West Nile Virus Explained
In 1937, the first case of West Nile Virus (WNV) appeared in Uganda, East Africa, and got its name from originating in the Nile region. In the summer of 1999, WNV was discovered in New York City. Within 5 years, the virus has spread to Canada, Latin America and Europe. This year,according to the Centers for Disease Control and Prevention (CDC) , over 1500 cases have been seen in the U.S. and dozens of people have died.
How is West Nile Virus Spread?
Birds are infected with the virus and serve as the host. A mosquito bites the bird and becomes infected with the virus. The mosquito, though unaffected by the disease, carries the virus in their blood and bites humans, or other birds, and infects them with the West Nile virus.
The virus cannot be contracted through airborne particles, like coughing or sneezing, and is not transferred by any contact between humans. So far, the only vector (carrier) of the disease known are mosquitoes.
Why is the Virus Spreading?
Many experts agree that global warming is supporting more mosquitoes and earlier migrations of birds. Although there is no clear answer to why WNV has grown in such proportion, some researchers believe the boom in the exportation of people, animals, and goods on ships from all over the world has increased the transmission of many viruses. Consequently, mosquitoes are also traveling with the cargo and are being introduced to new countries all the time.
What are the Symptoms?
A mild case of WNV may last 3-5 days and cause some or all of the following symptoms:
- Stomach pain or cramps
- Loose stool or diarrhea
- A low to high grade fever
- Persistent headache
- Decreased appetite
- Muscle aches and joint pain
- Nausea and vomiting
- An unexplained rash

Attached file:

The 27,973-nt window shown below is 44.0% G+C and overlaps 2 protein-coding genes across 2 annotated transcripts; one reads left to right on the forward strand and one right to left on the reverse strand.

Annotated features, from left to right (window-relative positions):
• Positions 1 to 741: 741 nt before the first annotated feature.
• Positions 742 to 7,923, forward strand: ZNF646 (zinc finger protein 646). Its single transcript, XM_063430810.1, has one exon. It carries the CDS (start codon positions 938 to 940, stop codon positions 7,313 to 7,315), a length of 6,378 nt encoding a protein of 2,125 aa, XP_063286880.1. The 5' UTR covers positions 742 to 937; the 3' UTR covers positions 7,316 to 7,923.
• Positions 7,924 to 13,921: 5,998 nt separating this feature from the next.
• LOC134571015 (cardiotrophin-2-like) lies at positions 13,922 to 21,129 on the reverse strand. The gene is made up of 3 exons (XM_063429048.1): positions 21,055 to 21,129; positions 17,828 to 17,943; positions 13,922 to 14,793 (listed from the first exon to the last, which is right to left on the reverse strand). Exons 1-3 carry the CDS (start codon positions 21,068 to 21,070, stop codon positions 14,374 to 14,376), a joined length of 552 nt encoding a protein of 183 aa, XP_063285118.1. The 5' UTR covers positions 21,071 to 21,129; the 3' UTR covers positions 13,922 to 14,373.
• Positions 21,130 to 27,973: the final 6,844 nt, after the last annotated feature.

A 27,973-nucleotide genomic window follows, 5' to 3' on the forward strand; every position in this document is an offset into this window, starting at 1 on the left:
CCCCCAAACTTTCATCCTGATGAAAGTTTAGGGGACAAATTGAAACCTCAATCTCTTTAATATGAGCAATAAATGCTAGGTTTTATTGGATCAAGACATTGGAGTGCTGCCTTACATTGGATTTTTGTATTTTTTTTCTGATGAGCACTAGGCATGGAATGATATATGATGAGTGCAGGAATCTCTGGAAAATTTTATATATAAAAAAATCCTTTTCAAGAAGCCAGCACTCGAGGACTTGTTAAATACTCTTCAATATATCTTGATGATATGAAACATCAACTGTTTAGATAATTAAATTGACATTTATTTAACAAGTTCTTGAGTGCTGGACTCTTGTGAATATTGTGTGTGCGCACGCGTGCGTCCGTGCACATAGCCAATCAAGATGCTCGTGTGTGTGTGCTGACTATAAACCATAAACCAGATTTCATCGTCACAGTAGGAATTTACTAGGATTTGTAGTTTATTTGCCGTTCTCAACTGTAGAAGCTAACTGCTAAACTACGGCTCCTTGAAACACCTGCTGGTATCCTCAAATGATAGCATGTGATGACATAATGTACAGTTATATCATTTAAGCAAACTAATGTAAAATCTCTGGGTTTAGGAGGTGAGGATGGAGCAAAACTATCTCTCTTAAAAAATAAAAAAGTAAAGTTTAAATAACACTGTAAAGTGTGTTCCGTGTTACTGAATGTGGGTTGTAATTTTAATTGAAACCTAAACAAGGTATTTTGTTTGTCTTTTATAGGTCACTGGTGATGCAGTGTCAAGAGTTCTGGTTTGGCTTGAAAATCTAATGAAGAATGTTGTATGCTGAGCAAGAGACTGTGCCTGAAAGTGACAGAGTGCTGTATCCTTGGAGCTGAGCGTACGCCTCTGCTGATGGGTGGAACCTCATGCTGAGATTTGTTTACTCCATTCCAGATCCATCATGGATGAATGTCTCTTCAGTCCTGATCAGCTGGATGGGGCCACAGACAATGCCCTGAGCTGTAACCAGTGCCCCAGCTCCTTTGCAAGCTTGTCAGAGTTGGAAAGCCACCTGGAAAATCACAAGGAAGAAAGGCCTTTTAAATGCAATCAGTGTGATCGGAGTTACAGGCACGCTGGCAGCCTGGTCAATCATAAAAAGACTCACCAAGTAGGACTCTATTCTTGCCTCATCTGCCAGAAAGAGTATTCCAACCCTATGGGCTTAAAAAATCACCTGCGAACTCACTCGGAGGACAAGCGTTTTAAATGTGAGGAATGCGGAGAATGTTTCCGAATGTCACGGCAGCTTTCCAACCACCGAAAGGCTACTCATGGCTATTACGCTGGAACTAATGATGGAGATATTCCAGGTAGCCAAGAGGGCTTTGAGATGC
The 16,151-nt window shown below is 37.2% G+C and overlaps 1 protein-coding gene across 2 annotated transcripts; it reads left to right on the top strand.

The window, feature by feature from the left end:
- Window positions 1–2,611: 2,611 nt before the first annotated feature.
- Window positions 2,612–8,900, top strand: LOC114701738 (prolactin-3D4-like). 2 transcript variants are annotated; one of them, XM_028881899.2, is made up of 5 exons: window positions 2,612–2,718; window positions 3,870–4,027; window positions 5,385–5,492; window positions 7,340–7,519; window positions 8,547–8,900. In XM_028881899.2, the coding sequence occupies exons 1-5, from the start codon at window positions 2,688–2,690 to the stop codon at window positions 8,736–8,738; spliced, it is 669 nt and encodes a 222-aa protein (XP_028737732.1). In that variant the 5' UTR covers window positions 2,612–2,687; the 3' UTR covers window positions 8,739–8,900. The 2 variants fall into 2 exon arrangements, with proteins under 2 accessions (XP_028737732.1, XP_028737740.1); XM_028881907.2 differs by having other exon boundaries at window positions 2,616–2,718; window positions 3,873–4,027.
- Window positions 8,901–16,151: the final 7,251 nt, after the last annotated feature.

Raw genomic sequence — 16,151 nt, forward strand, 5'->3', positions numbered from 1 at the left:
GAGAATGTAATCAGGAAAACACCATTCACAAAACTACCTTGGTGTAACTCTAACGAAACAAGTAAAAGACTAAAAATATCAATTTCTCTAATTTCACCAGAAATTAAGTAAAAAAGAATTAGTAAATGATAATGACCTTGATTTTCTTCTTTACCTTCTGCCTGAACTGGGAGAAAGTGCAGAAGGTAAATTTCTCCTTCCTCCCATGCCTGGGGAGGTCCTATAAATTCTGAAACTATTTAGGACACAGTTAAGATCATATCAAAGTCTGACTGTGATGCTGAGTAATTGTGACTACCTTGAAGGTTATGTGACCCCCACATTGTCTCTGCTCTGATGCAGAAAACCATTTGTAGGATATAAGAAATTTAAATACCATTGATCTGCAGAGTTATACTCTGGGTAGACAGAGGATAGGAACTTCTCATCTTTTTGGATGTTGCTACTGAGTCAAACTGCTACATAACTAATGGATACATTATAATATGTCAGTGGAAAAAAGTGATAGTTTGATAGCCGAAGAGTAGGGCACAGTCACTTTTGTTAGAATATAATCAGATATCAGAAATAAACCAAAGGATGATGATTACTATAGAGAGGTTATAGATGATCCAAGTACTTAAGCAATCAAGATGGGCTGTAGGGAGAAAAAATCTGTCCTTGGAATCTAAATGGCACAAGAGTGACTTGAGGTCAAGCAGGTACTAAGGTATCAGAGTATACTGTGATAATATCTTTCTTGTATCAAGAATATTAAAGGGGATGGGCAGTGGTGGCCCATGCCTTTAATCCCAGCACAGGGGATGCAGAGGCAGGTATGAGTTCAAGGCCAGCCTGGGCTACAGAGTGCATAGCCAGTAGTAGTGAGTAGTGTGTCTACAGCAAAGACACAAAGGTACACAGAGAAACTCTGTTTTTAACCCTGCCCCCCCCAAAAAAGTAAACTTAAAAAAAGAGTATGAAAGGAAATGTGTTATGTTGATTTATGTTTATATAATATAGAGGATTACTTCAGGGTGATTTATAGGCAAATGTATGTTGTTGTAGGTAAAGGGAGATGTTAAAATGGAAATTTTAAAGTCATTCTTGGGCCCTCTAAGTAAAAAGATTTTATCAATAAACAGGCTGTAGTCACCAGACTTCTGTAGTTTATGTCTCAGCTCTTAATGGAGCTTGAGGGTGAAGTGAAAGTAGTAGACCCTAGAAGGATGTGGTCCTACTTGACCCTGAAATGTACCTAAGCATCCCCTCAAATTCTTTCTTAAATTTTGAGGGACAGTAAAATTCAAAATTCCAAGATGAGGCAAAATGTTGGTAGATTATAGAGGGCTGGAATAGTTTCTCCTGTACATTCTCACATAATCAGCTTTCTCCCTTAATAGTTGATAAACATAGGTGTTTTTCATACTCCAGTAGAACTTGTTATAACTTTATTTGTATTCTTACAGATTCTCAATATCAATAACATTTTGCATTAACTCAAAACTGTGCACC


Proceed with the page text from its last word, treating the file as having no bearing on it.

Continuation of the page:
- Sore throat
- Swollen lymph nodes
Severe Symptoms of WNV
Severe symptoms of WNV involve the membranes that line the brain and the spinal cord. It’s a neuroinvasive disease that causes inflammation to these membranes and increases pressure in the brain. Severe disease states can include some or all of the following symptoms:
- Neck rigidity or stiff neck
- Muscle weakness
- Loss of consciousness
- Weakness in one are or one leg
- Confusion or delirium
- Fever over 102 degrees
What is the Outcome for Severe West Nile Viral Infections?
Most people that have a mild form of the disease will have an excellent outcome and receive no residual damage. However, if the patient has experienced meningitis or encephalitis, the outcome may include brain damage, permanent muscle weakness and paralysis. At least 10 percent of patients with brain inflammation do not survive.
Currently, there is no vaccination or medication to treat WNV. Antibiotics are not effective against viruses. The most effective way to prevent the transmission of the virus is to:
- Use mosquito-repellent products that contain DEET on exposed skin
- Drain pools of standing water (including plant saucers and water bowls)
- Wear long sleeves and long pants
- Encourage and support community spraying for mosquitoes
Seek Medical Treatment for WNV
People who experience severe symptoms should contact their physician or go to the closest emergency room. Being treated early can make a difference in the outcome of the disease and make recovery faster.